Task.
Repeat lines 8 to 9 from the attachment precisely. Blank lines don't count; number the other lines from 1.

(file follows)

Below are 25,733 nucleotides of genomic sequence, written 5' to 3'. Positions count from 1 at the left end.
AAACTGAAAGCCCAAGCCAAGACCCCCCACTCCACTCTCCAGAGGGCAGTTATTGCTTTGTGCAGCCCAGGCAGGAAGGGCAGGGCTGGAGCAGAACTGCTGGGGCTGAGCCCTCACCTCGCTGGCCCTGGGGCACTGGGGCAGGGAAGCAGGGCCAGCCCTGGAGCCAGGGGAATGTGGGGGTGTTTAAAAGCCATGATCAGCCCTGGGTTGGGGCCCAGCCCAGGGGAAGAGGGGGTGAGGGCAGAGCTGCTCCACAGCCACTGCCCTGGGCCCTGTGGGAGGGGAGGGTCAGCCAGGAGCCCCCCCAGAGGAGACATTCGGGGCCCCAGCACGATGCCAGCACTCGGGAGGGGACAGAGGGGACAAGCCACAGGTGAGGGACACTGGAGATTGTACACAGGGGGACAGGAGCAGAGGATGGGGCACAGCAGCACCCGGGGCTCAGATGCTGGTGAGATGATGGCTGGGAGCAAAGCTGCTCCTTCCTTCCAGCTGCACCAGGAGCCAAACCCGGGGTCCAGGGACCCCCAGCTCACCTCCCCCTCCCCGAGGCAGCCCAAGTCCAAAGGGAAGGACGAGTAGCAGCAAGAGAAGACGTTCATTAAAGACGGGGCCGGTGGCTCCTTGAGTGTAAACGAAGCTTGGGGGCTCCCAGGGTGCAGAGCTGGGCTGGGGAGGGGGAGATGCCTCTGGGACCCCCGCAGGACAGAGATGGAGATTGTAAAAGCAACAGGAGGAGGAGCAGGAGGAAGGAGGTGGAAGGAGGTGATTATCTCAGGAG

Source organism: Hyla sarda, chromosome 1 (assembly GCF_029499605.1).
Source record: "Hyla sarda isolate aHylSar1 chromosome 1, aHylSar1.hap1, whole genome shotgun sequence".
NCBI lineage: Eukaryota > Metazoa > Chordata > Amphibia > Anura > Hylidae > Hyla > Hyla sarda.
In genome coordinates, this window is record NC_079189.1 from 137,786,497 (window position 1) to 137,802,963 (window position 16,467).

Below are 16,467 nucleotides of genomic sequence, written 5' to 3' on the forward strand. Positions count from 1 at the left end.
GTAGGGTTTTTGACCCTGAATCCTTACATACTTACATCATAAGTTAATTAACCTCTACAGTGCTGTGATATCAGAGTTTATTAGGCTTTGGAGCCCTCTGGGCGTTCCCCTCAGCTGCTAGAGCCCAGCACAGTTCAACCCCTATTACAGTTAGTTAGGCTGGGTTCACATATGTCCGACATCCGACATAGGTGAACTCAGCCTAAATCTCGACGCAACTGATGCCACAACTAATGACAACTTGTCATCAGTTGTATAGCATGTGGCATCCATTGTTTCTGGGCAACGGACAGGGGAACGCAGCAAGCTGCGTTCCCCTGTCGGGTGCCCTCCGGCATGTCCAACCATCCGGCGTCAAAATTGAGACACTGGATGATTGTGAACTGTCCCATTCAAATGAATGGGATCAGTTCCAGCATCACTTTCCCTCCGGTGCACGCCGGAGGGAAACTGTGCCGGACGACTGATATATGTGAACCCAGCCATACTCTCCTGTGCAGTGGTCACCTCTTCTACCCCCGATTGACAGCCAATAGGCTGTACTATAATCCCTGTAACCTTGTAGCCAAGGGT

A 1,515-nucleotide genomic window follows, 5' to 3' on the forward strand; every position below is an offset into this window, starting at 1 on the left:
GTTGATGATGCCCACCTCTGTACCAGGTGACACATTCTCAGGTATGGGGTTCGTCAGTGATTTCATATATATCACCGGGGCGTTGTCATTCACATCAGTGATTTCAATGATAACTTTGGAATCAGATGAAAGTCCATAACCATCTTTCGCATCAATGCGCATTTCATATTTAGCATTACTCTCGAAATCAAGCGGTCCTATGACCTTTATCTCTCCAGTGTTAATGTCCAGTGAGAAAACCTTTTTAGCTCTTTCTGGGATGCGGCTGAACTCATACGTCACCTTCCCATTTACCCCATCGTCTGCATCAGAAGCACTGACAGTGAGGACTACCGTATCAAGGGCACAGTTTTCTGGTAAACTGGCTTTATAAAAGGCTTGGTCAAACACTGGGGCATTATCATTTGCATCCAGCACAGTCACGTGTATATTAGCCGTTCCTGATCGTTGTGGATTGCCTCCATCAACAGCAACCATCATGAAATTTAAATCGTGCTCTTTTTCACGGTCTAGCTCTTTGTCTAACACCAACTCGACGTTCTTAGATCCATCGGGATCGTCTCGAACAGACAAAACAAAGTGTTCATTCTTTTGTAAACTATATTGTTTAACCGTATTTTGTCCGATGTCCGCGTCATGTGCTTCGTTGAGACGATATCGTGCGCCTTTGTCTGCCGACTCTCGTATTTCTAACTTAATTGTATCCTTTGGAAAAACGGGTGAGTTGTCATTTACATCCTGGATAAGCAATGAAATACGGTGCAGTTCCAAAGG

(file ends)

GTAGGGTTTTTGACCCTGAATCCTTACATACTTACATCATAAGTTAATTAACCTCTACAGTGCTGTGATATCAGAGTTTATTAGGCTTTGGAGCCCTCTGGGCGTTCCCCTCAGCTGCTAGAGCCCAGCACAGTTCAACCCCTATTACAGTTAGTTAGGCTGGGTTCACATATGTCCGACATCCGACATAGGTGAACTCAGCCTAAATCTCGACGCAACTGATGCCACAACTAATGACAACTTGTCATCAGTTGTATAGCATGTGGCATCCATTGTTTCTGGGCAACGGACAGGGGAACGCAGCAAGCTGCGTTCCCCTGTCGGGTGCCCTCCGGCATGTCCAACCATCCGGCGTCAAAATTGAGACACTGGATGATTGTGAACTGTCCCATTCAAATGAATGGGATCAGTTCCAGCATCACTTTCCCTCCGGTGCACGCCGGAGGGAAACTGTGCCGGACGACTGATATATGTGAACCCAGCCATACTCTCCTGTGCAGTGGTCACCTCTTCTACCCCCGATTGACAGCCAATAGGCTGTACTATAATCCCTGTAACCTTGTAGCCAAGGGT

A 1,515-nucleotide genomic window follows, 5' to 3' on the forward strand; every position below is an offset into this window, starting at 1 on the left: